Spurred by a global campaign by PETA and its affiliates, Millennium Hotels and Resorts—owned by City Developments Limited (CDL)—has confirmed that the chain’s nearly 30 years of support of the Iditarod has ended. In response, PETA US pulled a S$30,000 ad campaign targeting the Singaporean conglomerate, which operates 125 hotels in 22 countries.
The Iditarod is held every year in Alaska. Hundreds of dogs are forced to pull heavy sleds through some of the worst weather conditions on the planet. Along the 1,600-kilometer stretch, dogs’ feet are torn apart by ice and rocks. Many dogs pull muscles, incur stress fractures or become sick with diarrhea, dehydration, intestinal viruses or bleeding stomach ulcers. At least 150 dogs have died during the Iditarod since it began in 1973.
During the 2021 race alone, nearly 200 dogs were pulled off the trail because of exhaustion, illness, injury, or other causes. The leading cause of death for dogs on the Iditarod trail is aspiration pneumonia—caused by inhaling their own vomit. The race’s official death toll doesn’t include countless other dogs who were killed simply because they weren’t fast enough or who died during the off-season while chained next to dilapidated boxes or plastic barrels in the bitter cold, a practice exposed in a PETA US undercover investigation.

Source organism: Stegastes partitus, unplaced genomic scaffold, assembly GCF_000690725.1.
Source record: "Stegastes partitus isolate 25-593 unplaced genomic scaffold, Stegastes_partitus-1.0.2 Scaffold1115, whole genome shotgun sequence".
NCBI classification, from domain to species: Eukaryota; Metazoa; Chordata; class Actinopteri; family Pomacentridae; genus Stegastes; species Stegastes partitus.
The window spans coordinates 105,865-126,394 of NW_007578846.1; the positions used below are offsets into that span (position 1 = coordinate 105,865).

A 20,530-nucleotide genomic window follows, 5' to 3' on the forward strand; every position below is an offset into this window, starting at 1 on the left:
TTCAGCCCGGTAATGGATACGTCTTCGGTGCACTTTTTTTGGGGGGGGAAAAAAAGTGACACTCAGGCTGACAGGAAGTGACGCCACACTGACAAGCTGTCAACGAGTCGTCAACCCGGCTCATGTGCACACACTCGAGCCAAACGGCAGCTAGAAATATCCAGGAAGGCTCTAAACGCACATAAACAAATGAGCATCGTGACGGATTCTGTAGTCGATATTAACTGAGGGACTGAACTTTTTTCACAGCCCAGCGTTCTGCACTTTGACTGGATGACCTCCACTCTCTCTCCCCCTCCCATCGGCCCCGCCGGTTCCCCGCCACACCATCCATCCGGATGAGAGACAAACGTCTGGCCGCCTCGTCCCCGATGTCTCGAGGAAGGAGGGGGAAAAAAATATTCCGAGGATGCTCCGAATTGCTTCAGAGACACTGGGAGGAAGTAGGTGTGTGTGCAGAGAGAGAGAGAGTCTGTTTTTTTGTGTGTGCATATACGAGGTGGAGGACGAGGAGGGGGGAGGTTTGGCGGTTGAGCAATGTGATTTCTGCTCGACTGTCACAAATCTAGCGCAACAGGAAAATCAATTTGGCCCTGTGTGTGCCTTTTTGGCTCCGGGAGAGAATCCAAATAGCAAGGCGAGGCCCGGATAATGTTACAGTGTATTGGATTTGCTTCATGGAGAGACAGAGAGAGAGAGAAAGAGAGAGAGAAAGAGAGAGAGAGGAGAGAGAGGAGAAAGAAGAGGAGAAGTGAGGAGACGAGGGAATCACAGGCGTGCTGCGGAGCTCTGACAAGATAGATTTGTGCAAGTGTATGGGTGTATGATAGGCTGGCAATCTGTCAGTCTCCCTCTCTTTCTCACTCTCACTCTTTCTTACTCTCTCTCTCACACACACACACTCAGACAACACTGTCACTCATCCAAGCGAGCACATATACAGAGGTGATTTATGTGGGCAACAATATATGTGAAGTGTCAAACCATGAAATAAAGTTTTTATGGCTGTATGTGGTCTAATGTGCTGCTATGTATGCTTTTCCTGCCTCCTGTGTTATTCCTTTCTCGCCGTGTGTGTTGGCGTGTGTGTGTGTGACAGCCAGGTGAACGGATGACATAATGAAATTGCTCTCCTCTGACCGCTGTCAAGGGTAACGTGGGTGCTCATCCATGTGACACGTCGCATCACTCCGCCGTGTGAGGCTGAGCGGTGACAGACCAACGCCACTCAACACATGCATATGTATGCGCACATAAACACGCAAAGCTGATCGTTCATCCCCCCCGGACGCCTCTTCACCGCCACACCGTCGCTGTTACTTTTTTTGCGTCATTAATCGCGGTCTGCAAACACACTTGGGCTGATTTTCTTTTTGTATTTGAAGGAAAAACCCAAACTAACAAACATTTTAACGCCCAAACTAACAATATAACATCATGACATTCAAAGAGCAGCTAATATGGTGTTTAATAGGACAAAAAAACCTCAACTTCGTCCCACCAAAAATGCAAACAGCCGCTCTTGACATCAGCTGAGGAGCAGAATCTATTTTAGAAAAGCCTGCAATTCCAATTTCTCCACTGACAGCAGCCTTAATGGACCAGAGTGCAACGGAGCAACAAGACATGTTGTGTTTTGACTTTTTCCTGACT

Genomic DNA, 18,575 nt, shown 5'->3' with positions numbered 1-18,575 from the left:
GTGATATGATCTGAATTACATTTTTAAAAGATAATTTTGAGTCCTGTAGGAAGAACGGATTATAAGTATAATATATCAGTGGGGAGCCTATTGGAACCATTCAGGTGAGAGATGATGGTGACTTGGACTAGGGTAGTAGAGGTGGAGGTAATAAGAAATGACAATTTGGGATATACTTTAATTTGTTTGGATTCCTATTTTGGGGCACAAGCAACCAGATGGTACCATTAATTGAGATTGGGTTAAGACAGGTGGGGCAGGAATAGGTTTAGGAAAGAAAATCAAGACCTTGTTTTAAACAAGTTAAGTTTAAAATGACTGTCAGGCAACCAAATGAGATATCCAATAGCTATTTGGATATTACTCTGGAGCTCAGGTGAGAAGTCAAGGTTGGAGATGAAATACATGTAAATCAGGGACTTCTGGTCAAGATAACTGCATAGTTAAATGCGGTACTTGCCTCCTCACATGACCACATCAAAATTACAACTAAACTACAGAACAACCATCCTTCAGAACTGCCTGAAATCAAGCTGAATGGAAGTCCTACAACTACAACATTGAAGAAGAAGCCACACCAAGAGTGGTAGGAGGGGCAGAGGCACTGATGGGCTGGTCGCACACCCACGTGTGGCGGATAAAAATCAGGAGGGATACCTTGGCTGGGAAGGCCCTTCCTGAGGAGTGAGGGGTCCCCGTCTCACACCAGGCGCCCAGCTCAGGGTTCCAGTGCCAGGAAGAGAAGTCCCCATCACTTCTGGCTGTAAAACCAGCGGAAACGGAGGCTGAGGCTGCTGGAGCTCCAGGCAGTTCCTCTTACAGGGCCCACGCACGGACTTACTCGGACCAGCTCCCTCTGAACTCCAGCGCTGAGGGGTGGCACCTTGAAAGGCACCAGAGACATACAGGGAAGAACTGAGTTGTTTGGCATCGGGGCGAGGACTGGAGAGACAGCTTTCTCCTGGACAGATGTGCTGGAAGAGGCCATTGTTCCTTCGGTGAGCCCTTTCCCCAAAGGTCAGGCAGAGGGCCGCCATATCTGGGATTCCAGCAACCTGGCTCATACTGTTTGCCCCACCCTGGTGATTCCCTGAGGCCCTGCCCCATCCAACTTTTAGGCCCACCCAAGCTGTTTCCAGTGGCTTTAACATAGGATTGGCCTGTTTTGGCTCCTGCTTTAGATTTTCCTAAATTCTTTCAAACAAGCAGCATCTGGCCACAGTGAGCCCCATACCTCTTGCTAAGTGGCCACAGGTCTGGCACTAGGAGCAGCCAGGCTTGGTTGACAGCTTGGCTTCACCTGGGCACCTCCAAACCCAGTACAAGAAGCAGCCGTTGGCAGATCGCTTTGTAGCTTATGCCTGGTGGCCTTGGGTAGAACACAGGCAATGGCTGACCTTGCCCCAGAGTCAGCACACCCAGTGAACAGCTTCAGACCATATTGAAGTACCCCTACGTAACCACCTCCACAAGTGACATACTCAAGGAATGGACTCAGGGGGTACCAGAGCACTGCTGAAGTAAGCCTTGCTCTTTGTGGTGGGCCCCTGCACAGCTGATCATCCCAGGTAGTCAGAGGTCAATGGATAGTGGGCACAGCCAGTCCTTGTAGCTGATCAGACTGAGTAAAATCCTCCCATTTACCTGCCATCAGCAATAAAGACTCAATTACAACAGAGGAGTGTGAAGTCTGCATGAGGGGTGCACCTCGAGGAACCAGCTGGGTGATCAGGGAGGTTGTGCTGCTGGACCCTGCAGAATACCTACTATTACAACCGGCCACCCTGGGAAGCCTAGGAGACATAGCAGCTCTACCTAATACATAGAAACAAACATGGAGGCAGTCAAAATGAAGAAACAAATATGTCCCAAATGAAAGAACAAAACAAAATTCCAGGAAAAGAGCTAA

This huge victory for dogs, who deserve better than being run to death for mushers’ bragging rights, follows a tenacious PETA campaign that couldn’t have been won without your support.
With campaigns from Alaska to New York and protests held from Paris …
… to Manila …
… and with the help of hundreds of thousands of supporters like you, we put the hotel chain on notice. And it worked! Together, we made the Iditarod’s cruelty to dogs impossible to ignore and gave Millennium Hotels no choice but to end its support of the deadly event.
Millennium joins ExxonMobil—a former major sponsor that paid the race US$250,000 a year—as well as Jack Daniel’s, Coca-Cola, Wells Fargo, and dozens of other companies in cutting ties with the Iditarod.
Only a few major corporate sponsors, such as Liberty Media subsidiary GCI, remain—and PETA US recently bought stock in Liberty Broadband, the owner of Formula 1, to push it to drop its sponsorship. As such, protesters are to be expected at the Singapore Grand Prix later this year.
In the meantime, click below to urge the internet service provider to do the right thing for dogs: